Moderator: "Has the number of artists being pursued at the highest level increased? "
. Schimmel
: "Art is accelerating with a smaller and smaller of number of artists selling at higher and higher prices."
. Smith: "Auctions are a small drop in the bucket of artists making art." Also: "Collecting is a personal experience. I don’t know why all museums have to have the same things." (The curators got their backs up over that one, but the audience applauded.) She went on to say that [contemporary collecting] "is built on desire, on wanting something, much of it unexamined." This is very different from how people collected in the past, she noted. "Generation after generation of people wanted to have things around. Museums came out of those collections."
. Butler: "One of the things we need to talk about is ‘How do we slow down?'"

Moderator: "Museums tend to do more monographic shows that reinforce the market… "
. Schimmel: "It’s hard to find funding for ‘non-brand’ shows."
. Butler: "Women’s work is very difficult to get funded. The support usually comes from individual gifts from women. " In response, someone on the panel or in the audience acknowledged the support of Elizabeth Sackler’s funding of The Dinner Party at the Brooklyn Museum. Butler added that the Museum of Contemporary Art, Los Angeles, where the show originated, even approached Tampax and SaraLee (!!!) for funding of the WACK show.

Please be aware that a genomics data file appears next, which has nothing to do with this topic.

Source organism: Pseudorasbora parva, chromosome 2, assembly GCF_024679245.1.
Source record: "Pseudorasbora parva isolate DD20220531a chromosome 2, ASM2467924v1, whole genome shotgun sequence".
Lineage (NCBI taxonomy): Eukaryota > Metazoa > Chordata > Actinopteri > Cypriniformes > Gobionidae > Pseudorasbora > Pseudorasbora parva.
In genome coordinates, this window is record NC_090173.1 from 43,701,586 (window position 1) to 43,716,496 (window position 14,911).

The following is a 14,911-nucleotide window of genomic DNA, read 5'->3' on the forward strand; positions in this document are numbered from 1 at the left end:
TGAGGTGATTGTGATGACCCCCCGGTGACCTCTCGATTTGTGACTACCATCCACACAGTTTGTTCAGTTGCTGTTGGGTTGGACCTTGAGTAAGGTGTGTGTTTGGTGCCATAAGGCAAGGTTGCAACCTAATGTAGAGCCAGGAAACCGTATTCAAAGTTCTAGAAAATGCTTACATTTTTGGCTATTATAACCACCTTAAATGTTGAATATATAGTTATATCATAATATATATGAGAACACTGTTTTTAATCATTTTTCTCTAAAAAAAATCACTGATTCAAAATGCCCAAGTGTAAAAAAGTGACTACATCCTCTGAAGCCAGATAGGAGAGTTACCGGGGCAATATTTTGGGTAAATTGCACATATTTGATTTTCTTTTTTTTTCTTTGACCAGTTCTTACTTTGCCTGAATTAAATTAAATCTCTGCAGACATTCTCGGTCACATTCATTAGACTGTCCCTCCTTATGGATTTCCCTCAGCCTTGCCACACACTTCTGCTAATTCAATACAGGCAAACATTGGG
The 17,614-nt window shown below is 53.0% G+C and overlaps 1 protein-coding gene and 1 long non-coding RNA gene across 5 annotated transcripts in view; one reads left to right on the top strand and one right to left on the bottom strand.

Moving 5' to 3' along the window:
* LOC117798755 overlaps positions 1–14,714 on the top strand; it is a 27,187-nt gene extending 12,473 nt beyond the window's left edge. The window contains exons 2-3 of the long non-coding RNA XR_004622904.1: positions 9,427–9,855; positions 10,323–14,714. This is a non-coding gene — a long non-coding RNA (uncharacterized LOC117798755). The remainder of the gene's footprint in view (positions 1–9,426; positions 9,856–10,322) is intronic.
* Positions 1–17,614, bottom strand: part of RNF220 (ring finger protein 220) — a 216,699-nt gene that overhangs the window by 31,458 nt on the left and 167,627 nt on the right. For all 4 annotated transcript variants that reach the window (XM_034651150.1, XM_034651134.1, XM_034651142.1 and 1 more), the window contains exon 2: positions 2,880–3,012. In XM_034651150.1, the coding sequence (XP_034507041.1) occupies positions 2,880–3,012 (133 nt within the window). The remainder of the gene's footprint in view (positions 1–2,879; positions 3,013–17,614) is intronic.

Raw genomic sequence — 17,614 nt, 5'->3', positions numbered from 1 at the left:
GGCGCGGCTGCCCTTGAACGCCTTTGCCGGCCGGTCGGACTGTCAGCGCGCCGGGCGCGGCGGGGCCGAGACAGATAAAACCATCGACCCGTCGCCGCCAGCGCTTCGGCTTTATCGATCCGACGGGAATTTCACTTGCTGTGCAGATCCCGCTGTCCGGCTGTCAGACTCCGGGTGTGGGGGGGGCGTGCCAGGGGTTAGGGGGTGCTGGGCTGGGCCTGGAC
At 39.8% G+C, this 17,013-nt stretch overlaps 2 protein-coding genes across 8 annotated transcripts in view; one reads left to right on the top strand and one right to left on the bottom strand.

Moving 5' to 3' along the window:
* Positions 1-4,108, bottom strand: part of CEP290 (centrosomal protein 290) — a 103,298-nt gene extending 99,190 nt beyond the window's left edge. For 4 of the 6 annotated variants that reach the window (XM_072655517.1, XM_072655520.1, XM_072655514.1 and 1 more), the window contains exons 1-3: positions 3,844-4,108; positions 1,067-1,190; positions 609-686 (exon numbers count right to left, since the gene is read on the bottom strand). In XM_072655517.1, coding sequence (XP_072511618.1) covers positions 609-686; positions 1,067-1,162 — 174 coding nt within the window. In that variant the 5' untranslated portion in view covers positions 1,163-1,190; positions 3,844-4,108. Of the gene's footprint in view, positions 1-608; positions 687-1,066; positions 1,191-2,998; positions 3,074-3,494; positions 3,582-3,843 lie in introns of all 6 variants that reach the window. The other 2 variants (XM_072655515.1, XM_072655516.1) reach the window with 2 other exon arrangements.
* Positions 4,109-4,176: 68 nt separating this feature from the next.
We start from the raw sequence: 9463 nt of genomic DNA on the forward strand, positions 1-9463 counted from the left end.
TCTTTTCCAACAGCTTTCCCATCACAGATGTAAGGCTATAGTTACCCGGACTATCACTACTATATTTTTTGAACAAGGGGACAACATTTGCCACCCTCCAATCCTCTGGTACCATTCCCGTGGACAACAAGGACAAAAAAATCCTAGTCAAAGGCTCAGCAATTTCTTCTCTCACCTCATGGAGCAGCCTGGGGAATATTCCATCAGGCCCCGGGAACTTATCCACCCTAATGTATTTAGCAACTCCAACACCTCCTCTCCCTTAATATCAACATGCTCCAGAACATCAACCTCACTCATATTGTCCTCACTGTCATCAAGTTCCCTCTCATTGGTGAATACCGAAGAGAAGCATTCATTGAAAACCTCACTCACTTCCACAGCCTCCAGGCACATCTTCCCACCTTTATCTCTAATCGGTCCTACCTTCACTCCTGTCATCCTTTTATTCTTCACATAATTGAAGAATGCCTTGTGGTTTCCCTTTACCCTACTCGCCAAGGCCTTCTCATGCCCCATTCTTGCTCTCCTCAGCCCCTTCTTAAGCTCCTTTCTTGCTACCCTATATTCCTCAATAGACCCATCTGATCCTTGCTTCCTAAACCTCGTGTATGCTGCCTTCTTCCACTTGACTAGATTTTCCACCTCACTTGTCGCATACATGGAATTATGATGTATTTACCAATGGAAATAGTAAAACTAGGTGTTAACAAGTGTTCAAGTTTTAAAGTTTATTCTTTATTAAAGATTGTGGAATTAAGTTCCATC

. This is out of chronological context, but Gavin Brown made the point that as a dealer he’s now doing the work of the curators. "I’m sticking my neck out [by finding and showing new artists]. "

Moderator: "Has the pressure of the market compromised artists?
. Brown: "You have to be bigger than it." Here, he's speaking not only of artists but of dealers: "I have to live off the market, too."
. Smith: "That’s how artists do it. It’s what happens—a constant process of distortion and correction. In the Fifties, artists has no money and no collectors. Was that better? "

Moderator on The Issue of Age
. Schimmel: "It’s not just in art. It’s in science, too, where breakthroughs are made by a younger generation of creative minds. The Abstract Expressionists resented the emergence of the Pop Artists. "

The Discussion Turns to Art Fairs
. Brown: "The art world is separating itself into continents. Auctions houses are a separate continent. I like art fairs; they’re more balanced—though they’re stuck in a trade fair model."
. Schimmel: "Dealers are forcing themselves to do them. "
. Sharp, on how she went from being an editor of Frieze magazine to the founder of the Frieze Fair: "It didn’t make sense that there was no art fair in London. We waited for five or six years. No one was doing one, so we did."
. Schwartzman: "The Armory Show last year suggests that there is a vast audience for art. There was a long line of people waiting to get in; they were out the door. Collectors couldn’t get in because a much broader public was in line ahead of them."

Moderator: "What effect does the super collector, such as Eli Broad, have on the market?"
. Schimmel: "Frick and Morgan created their own museums. The Rockefellers’ collections formed the base of MoMA, the Havermeyers of the Met."

So is the Killer Art Market Killing Art?
The short answer from Brown: "You can’t kill art."
The longer and somewhat Zen answer from Smith: "This is a mirage in motion. Things will fall away. Things will result. The fact is that the art world is unregulated. I express my opinions with my writing. Collectors, with what they acquire. If you’re an artist, you sign on to be tested. Art is always a commodity. Anything can be sold. Everybody has to establish their integrity."


1 comment:

Anonymous said...

Thank you for an excellent summary. A lot to digest.